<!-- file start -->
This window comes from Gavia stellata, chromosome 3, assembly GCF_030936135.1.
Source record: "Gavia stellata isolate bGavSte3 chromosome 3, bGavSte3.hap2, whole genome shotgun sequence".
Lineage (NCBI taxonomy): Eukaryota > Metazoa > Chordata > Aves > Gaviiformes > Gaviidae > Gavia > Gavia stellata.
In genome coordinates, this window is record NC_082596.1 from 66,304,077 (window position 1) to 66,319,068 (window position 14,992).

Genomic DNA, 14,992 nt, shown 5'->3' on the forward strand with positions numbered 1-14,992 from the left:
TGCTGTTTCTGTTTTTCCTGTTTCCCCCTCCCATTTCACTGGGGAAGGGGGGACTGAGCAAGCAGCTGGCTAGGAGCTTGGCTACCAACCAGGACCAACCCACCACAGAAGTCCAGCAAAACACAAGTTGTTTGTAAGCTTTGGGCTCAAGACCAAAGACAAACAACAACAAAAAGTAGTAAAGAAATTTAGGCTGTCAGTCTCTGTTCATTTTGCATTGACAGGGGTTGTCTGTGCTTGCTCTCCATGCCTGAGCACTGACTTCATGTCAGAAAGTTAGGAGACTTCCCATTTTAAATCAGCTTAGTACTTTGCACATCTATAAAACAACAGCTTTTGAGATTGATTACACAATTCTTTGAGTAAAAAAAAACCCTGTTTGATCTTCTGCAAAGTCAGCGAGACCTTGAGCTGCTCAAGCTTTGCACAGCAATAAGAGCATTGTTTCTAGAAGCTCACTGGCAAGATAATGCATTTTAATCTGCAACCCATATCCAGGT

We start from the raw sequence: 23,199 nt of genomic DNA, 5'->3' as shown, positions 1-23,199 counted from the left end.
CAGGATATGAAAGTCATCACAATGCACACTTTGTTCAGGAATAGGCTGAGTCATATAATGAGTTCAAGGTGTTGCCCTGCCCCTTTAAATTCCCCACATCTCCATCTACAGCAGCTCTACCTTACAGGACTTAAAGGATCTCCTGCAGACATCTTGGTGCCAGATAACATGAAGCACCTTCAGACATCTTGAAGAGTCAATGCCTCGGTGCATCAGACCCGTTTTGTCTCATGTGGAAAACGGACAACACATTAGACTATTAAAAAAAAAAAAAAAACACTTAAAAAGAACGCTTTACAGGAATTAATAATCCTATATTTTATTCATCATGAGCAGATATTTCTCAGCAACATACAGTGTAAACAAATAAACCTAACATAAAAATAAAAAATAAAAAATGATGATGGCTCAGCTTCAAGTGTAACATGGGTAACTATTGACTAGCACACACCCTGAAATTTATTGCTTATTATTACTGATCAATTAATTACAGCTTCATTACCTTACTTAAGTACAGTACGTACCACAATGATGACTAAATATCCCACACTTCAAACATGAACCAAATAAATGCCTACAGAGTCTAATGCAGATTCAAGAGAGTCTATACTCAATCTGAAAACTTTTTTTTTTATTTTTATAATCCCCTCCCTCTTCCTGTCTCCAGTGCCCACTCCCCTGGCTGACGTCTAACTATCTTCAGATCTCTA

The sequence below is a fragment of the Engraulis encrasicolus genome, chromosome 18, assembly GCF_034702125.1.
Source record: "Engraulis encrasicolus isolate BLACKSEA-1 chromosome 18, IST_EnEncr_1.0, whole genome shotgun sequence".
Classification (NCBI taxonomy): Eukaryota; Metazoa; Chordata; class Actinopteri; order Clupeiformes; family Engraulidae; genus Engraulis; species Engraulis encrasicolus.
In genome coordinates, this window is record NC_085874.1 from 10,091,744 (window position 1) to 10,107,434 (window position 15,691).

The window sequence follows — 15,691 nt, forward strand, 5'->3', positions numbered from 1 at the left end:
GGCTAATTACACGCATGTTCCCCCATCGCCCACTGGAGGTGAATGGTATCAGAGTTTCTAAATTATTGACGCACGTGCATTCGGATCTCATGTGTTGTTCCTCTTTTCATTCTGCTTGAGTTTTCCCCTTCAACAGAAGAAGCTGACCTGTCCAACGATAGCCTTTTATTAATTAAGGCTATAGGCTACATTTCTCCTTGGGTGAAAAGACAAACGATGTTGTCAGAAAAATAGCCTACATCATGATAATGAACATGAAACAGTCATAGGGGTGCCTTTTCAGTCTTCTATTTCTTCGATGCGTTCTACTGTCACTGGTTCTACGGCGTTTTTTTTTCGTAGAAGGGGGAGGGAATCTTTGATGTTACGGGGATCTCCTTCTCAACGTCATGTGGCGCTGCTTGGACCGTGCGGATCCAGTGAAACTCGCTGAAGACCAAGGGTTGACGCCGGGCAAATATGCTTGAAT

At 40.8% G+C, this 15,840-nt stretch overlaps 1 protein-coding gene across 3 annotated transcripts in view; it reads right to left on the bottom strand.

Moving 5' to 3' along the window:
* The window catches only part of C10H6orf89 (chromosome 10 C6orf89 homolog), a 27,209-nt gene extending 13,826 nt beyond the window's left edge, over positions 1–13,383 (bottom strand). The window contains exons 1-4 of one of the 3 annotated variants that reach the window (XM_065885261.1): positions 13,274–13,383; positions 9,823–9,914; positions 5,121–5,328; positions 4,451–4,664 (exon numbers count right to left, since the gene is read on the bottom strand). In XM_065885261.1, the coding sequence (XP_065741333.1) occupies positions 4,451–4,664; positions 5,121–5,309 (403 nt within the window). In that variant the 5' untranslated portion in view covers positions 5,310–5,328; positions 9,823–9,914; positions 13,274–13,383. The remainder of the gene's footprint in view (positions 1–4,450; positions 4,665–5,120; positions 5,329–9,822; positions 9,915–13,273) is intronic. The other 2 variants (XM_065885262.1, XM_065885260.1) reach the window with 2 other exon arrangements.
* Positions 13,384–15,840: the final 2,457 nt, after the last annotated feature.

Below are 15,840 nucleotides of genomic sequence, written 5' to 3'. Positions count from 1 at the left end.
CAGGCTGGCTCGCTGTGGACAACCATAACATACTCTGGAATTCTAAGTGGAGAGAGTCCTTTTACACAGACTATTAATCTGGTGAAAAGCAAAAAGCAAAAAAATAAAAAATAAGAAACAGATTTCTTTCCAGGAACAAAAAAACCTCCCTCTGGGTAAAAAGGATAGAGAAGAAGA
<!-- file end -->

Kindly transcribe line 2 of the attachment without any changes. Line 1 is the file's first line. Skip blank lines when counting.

Source record: "Gavia stellata isolate bGavSte3 chromosome 3, bGavSte3.hap2, whole genome shotgun sequence".